We wandered the town, I bought some clothes for Nahlo who is growing fast, we ate local yummy ice cream, bought a six pack and some food and then headed back to Boat Harbour to chill out for the arvo.
‘The Nut’ in Stanley in well worth the visit. The views are spectacular. I even said while we were up there, that I thought they were better than at Wineglass Bay. We did however, have blue skies and no wind on this day, which makes all the difference, when it comes to the colour of the ocean.
The steep walk up is well worth the burn but you can be lazy and get the chairlift. We walked and it was so steep that looking down and across into the vastness was literally breath taking. In fact, we were so immersed in the view, that Brendan, who was carrying Nahlo at the time, almost stepped on a Copper head snake.
I bumped into an old student of mine up there with her husband and new baby, which was a lovely surprise!
Another spontaneous day, which we thought was taking us to Mole creek – on the way, once we were back in the land of phone coverage, we realised that it was a bit too far…especially as I had not packed enough food to keep this breastfeeding and easily agitated if hungry, wild woman sane. Plus, 2.5hours was too long for Nahlo in the car for a day trip.
It did happen though, that Cradle Mountain was the correct distance to travel. With little reception in the places we spent time in Tassie, this kind of thing happening was likely. I took deep breaths. For some reason, today, this didn’t go down too well… tired likely.
An emergency food stop in Wynyard saw me jump out of the car, while Brendan continued doing laps, whilst Aum-ing so Nahlo would sleep. I was lucky enough to walk into an IGA, which had a legendary selection of home cooked food, some of which Nahlo could eat.
It was a bit tense as we weren’t entirely sure if Nahlo would make the distance, as the morning nap is his shortest, but he did.
Cradle Mountain Info Centre was fucking packed. The car park was full to the brim and we were quite honestly overwhelmed with the people.
There were so many walks to choose from and then we found out we had to get a 20 minute bus to where the walks started. At this stage, I decided I needed a coffee so I grabbed one which was totally overpriced but worth every cent when it came to the energy boost.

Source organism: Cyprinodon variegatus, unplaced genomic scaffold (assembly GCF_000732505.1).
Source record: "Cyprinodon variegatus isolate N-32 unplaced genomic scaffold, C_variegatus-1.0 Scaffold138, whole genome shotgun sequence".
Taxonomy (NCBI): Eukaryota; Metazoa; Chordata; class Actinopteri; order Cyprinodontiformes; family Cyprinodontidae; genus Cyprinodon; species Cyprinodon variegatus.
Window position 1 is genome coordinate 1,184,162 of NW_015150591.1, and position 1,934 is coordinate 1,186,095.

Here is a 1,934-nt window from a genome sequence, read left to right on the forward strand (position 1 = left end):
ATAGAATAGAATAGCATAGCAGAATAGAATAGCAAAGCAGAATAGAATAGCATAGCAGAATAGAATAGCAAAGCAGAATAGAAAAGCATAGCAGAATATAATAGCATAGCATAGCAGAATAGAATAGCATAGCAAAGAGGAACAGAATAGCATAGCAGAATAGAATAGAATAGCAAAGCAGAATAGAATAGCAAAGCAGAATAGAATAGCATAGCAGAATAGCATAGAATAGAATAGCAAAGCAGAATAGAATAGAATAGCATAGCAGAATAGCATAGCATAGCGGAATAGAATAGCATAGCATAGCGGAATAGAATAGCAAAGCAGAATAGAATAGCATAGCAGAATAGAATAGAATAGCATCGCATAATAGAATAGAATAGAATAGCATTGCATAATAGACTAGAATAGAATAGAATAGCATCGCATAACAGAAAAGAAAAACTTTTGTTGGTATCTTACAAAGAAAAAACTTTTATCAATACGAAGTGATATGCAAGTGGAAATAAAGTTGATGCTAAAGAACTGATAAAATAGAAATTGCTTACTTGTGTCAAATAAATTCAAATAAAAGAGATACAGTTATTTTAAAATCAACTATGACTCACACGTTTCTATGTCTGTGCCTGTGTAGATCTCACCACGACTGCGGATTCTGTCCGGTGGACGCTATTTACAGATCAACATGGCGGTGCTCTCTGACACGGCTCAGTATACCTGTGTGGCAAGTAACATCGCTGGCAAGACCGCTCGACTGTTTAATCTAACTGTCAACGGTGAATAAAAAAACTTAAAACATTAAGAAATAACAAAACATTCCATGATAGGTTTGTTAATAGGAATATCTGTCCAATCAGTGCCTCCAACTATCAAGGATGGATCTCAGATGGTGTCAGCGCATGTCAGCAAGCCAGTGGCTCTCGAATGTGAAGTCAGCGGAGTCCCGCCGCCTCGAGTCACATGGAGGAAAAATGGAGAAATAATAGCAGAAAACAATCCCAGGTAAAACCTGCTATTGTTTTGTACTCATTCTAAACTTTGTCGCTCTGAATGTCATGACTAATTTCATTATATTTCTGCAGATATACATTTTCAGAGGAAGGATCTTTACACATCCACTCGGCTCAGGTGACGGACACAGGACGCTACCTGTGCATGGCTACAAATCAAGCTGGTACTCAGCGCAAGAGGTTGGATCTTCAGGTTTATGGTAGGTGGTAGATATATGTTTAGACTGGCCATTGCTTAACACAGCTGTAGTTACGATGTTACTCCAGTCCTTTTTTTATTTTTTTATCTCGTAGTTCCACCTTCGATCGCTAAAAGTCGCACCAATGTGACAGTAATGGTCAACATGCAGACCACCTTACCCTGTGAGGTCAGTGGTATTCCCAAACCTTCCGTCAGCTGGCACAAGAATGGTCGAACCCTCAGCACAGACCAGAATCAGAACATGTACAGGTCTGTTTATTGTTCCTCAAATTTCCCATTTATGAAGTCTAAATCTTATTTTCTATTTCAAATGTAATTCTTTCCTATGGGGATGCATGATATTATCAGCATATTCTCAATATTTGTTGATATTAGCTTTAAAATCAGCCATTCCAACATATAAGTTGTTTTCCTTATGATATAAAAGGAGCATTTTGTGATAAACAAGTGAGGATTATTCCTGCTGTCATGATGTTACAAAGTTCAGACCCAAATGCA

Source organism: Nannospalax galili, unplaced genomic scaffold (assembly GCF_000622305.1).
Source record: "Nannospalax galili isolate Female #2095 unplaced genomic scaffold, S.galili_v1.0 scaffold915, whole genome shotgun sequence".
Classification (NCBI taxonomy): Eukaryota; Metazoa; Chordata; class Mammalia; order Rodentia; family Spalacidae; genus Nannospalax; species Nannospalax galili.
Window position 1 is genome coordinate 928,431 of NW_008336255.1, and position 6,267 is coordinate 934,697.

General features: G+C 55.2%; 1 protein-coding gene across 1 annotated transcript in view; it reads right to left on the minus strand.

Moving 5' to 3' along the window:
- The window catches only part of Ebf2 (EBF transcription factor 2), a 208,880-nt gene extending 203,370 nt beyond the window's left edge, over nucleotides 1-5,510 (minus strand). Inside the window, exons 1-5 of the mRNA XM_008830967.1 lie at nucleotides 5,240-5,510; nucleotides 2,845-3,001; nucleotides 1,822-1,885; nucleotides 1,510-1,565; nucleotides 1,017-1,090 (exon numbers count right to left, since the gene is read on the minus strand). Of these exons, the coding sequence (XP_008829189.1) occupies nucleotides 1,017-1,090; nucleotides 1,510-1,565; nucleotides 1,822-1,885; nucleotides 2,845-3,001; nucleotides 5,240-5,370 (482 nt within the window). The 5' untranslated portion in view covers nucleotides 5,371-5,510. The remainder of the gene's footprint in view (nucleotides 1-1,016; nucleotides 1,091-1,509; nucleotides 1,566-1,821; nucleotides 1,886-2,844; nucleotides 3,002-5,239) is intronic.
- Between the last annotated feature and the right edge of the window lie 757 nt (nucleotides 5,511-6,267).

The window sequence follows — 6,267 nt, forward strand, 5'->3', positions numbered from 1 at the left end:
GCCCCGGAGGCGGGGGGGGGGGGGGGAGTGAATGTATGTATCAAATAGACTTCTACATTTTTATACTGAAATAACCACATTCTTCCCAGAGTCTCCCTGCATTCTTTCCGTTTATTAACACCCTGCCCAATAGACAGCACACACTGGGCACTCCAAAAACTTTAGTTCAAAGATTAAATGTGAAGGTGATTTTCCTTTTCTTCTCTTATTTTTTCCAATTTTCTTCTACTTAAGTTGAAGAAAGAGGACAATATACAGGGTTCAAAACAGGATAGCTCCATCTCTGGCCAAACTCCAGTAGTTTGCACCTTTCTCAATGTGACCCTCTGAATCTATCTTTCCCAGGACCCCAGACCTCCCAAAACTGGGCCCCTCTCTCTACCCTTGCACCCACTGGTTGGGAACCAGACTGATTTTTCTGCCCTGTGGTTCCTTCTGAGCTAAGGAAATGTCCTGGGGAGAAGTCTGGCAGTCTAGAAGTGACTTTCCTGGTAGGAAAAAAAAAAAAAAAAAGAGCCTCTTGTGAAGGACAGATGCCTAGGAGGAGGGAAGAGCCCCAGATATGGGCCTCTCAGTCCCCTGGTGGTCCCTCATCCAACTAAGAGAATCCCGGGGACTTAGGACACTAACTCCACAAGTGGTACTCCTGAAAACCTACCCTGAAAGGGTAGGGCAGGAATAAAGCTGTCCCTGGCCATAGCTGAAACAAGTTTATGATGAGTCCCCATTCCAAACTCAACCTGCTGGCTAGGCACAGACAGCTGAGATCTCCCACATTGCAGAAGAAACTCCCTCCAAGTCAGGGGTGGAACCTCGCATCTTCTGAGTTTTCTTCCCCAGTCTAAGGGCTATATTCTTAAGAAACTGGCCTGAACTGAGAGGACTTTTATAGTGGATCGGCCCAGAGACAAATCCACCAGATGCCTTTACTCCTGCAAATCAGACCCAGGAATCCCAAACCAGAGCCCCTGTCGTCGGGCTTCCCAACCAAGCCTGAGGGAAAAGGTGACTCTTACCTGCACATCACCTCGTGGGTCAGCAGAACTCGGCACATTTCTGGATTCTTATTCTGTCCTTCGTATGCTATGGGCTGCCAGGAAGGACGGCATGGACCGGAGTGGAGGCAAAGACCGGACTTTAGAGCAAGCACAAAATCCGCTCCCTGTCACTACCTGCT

We packed our bags, jumped on the bus and headed for the three-hour hike around Dove Lake, which was stunning.
Despite all the people, Cradle Mountain was majestic and beautiful. The energy was amazing and the views of her were spectacular from every single angle. The weather was perfect with clear blue skys for excellent views of the lake and mountain.
We were lucky enough to find a little hideaway, just off the track to have a picnic on the water before Nahlo had a nap in the Ergo, waking at the perfect time as we closed the circuit.
The bus collected us, again, with perfect timing. Unfortunately Nahlo screamed most of the drive home, which was shit. We realised when taking him out, that he was super hot. The car seat had obviously absorbed some serious heat while we were away which was forgotten about due to the coolness of the air. I felt terrible.
We came home to what we thought was a wedding on the beach but soon came to realise it was a farewell to 4 year old Alby Fox, whose family I have followed on IG for some time: a very sad story, and seemingly close to home.
Mole creek via Wilmot and Moira
Another big day in the car for our boy meant packing majority of our gear the night before. An early rise for Nahlo took us to the main beach to watch the sunrise before jumping in the car to head back inland.